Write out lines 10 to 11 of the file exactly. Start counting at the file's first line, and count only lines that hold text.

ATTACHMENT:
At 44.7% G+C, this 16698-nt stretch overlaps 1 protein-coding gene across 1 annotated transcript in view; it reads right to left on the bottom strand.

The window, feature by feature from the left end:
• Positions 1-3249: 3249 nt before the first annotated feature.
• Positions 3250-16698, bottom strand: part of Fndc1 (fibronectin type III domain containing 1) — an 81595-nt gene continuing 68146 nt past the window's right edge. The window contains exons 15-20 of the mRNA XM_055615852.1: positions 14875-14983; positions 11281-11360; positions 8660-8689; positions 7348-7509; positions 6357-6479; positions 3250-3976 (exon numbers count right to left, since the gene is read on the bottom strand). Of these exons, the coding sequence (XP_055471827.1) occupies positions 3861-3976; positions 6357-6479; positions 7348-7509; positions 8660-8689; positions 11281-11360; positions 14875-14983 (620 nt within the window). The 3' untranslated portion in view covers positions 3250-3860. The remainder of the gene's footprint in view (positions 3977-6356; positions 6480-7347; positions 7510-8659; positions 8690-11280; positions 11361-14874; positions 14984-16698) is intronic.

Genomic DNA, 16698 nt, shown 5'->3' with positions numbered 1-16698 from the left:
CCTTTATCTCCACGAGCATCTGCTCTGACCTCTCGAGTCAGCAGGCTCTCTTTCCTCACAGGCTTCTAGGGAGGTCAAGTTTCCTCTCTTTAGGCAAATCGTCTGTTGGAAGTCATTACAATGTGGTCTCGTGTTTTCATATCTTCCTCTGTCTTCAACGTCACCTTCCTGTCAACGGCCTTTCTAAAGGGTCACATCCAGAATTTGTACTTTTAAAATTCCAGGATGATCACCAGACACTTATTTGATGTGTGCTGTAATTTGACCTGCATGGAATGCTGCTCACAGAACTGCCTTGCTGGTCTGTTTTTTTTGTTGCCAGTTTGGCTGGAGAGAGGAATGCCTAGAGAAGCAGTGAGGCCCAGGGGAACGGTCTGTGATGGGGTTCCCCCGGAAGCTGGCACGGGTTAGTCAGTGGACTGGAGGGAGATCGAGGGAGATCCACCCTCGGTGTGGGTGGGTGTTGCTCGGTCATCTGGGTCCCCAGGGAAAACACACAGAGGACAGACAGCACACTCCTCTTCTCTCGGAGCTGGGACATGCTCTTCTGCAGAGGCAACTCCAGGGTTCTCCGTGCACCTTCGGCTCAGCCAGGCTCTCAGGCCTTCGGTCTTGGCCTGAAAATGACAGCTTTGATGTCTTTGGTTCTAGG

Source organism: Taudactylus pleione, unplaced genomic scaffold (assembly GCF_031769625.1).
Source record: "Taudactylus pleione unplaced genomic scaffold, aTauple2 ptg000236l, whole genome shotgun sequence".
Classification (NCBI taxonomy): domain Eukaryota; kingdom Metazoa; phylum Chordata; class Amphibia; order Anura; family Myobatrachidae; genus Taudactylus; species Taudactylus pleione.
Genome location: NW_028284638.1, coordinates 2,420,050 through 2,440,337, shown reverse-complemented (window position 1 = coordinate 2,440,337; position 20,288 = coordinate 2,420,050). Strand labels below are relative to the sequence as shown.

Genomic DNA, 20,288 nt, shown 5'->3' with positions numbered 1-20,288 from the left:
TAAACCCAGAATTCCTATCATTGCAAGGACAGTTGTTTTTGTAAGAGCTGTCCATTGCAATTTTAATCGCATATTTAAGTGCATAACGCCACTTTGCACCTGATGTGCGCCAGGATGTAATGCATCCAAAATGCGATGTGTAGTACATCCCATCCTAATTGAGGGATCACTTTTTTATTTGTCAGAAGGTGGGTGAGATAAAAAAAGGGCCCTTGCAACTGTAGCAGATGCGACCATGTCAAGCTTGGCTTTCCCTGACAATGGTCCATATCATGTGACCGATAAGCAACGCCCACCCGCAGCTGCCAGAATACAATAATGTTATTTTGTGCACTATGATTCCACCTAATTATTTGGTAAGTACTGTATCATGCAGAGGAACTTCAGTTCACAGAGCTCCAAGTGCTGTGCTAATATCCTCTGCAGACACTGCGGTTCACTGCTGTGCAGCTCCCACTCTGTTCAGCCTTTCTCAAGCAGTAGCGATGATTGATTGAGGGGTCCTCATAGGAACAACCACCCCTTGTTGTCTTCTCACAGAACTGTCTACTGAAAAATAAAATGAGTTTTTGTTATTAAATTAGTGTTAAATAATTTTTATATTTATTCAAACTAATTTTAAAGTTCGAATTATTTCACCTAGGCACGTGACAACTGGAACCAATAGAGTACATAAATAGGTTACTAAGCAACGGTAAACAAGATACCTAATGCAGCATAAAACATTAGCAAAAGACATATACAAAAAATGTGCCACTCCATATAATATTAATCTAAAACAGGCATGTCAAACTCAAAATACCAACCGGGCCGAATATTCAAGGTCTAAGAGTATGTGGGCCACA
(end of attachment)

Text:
Genome location: NW_028284638.1, coordinates 2,420,050 through 2,440,337, shown reverse-complemented (window position 1 = coordinate 2,440,337; position 20,288 = coordinate 2,420,050). Strand labels below are relative to the sequence as shown.

Genomic DNA, 20,288 nt, shown 5'->3' with positions numbered 1-20,288 from the left: